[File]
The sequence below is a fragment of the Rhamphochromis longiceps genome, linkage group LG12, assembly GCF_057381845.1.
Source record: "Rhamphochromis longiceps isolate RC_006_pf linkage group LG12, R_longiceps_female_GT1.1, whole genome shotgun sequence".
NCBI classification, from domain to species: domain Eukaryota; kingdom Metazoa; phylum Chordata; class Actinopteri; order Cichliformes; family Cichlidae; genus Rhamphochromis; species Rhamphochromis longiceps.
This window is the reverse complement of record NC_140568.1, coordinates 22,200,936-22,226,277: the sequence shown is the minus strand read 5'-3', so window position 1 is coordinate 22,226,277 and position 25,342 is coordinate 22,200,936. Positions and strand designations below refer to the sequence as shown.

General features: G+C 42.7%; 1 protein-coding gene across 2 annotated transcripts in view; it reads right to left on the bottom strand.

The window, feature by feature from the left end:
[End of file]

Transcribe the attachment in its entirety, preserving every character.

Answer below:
The sequence below is a fragment of the Rhamphochromis longiceps genome, linkage group LG12, assembly GCF_057381845.1.
Source record: "Rhamphochromis longiceps isolate RC_006_pf linkage group LG12, R_longiceps_female_GT1.1, whole genome shotgun sequence".
NCBI classification, from domain to species: domain Eukaryota; kingdom Metazoa; phylum Chordata; class Actinopteri; order Cichliformes; family Cichlidae; genus Rhamphochromis; species Rhamphochromis longiceps.
This window is the reverse complement of record NC_140568.1, coordinates 22,200,936-22,226,277: the sequence shown is the minus strand read 5'-3', so window position 1 is coordinate 22,226,277 and position 25,342 is coordinate 22,200,936. Positions and strand designations below refer to the sequence as shown.

General features: G+C 42.7%; 1 protein-coding gene across 2 annotated transcripts in view; it reads right to left on the bottom strand.

The window, feature by feature from the left end: